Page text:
Saturday, April 21, 2012

Book Review: Critical Thinking Skills - Developing Effective Analysis And Argument


Song:  In The Year 2525

Artists:  Zager and Evans


Although I love this song - (ever since I had first heard it in 1969)...
I included it as light sardonic humor.

It is filled with false premises...and faulty logic  :)
( just dig that rhythm and beat though :)


And so...
it brings me to this great book by Author: Stella Cottrell




Just another great book my wife had gotten for Alex to digest...
piece by piece... during his nightly bedtime routine.

My wife has ALWAYS read to Alex at bedtime.

She will read to him...
he will read to her...
she will ask conceptual questions.

His last moments of the day...
before sleep overtakes him...
are ones of learning.

She is presently reading this book to him at bedtime.


Before I go into the actual review of this book...

there are three very important times of the day in which a mother
may make a tremendous amount of difference in her child's life...
(even a full time working mother)

Intellectually...
Physically....
Emotionally.


1)  Intellectual:  After school - reviewing her child's homework
(checking for accuracy...insuring concepts are understood).

2)  Physical / Emotional:  Meal time - nutritious food and a relaxed atmosphere
of trust where affairs of the heart may be discussed. 
 This is where the mother does most of the listening...
with some directed questioning to guide the conversation.


3)  Intellectual / Emotional:  Bedtime reading - Even light reading may be turned into an
intellectual exercise by asking him what he thinks may happen later in the book...
and having him explain why.  Ask what would happen had a different scenario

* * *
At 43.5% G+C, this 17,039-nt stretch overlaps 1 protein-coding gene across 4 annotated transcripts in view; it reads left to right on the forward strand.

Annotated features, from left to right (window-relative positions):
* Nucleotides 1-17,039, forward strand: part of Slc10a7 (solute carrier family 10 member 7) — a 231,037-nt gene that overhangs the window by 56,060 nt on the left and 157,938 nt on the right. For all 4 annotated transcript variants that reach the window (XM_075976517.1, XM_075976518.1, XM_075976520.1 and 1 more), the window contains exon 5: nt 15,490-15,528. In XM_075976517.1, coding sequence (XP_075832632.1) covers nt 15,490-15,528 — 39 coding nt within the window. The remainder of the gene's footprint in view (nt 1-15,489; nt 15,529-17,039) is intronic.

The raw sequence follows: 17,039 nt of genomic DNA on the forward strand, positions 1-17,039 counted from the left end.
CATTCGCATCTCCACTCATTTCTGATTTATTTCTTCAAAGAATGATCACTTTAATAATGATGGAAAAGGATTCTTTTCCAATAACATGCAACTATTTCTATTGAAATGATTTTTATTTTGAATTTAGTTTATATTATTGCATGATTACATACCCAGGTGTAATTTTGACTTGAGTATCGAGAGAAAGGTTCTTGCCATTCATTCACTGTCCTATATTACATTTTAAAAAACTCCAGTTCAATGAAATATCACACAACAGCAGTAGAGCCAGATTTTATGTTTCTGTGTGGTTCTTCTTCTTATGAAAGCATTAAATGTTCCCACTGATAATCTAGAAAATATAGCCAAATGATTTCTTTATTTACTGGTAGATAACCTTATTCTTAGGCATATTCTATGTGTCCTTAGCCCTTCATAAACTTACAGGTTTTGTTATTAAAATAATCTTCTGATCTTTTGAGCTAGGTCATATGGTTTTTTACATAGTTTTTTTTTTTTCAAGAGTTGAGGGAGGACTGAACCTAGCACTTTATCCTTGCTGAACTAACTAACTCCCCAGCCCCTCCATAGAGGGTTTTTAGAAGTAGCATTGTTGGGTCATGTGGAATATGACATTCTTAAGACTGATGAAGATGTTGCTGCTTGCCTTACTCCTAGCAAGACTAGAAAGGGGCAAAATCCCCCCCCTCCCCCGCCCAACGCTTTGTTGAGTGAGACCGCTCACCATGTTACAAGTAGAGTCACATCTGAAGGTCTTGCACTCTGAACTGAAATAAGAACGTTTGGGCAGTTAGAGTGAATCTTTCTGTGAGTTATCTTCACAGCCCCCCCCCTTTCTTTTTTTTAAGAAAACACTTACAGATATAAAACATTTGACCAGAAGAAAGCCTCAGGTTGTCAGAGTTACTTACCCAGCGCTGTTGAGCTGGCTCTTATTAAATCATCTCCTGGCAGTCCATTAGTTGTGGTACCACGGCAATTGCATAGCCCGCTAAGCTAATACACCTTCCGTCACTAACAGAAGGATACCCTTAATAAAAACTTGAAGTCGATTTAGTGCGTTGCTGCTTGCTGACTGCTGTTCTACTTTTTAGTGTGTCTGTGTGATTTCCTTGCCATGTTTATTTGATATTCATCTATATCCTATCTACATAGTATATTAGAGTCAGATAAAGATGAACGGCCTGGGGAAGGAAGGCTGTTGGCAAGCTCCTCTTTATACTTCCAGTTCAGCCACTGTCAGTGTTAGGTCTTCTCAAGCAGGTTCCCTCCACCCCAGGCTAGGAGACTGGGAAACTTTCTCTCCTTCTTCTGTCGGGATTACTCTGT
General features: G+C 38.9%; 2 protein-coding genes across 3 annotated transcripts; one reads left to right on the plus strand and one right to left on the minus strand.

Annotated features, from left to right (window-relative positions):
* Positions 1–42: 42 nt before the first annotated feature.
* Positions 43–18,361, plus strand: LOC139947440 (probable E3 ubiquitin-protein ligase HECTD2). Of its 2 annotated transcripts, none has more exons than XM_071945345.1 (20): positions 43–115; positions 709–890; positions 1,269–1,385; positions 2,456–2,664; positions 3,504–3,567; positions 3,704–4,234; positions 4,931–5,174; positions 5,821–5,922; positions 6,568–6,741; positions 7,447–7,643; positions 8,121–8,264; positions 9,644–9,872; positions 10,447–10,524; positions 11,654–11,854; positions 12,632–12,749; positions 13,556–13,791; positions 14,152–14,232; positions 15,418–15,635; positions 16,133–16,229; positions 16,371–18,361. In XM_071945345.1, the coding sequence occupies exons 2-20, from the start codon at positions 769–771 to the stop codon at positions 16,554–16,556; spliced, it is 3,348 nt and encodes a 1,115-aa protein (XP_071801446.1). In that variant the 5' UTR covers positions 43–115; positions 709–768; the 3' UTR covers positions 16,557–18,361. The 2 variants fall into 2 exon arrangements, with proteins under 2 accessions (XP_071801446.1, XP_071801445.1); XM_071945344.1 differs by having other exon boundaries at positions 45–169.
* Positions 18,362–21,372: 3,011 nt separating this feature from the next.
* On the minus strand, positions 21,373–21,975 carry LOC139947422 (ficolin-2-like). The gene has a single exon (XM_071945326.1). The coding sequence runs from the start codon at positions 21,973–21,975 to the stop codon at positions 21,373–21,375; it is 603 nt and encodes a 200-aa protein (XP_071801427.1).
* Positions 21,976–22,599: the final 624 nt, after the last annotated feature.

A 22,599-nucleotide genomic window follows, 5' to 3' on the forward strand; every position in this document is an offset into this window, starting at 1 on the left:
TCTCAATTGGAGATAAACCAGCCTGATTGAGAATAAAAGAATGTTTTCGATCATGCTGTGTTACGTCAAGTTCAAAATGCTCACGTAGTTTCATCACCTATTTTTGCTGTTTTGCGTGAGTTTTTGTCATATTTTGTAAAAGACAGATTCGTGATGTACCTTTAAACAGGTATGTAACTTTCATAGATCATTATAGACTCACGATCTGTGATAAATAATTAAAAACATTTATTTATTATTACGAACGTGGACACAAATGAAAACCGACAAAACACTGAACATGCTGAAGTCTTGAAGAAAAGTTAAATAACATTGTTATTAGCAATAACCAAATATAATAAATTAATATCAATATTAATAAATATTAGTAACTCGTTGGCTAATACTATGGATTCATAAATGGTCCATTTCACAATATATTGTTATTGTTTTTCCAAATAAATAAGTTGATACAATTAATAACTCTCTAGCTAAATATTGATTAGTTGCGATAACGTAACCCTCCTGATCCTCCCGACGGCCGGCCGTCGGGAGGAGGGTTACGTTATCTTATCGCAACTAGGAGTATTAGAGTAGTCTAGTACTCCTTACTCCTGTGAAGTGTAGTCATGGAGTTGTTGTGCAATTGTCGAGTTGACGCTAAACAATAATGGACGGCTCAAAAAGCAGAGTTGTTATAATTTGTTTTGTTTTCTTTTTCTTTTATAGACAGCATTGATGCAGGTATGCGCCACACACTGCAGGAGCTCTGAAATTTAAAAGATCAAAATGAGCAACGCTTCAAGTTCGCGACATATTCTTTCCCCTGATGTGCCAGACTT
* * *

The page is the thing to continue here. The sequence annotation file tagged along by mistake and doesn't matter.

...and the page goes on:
presented itself.  Ask what he would have done under similar circumstances.
This is also a perfect time to explain important concepts through directed texts.

All of these may be done after normal work hours.

I must, once again, tell of the critical importance of a bedtime ritual...
to both, the parent, and the child.

Besides the importance of a structured routine of intellectual development...
it goes far deeper.  

Especially when started from birth...
the bonding between parent and child...
one of shared proximity...
shared time...
shared thoughts...
shared hearts...
becomes greatly heightened and ever growing.

There is the steadily reinforced inherent knowledge 
of trust, warmth, respect and love
as the parent bestows her wisdom and love
to the most pure and innocent being on the planet...
her child.

 I, as a man, looking from the outside, to the inside...
 suspect the great endurance a mother develops in the relentless
caring of her child, comes from the great energy she derives from
the depth of love for her child.

It becomes an inner drive fed by
an energy reserve that increases in capacity...
and constantly replenishes, the more she bonds with her child.

A mother raising her child is one of the greatest feats of endurance
a human experiences.

While a marathon lasts but a few hours...
a mother's marathon lasts for years.

A bedtime ritual greatly enhances the bonding experience.

OK...
now on to the book review.


As taken from the introduction (mostly verbatim)...



Aims of the book


  Understanding the concepts used in critical thinking...

 Developing clearer thinking...

 Interpreting and producing arguments more effectively...

  Being more observant of what is seen and heard.

-----

Activities in the book


The book supplies activities to apply the concepts it introduces...
and to practice the new skills.

The answer pages give, not only the correct answers...
but the underlying reasons for the answers...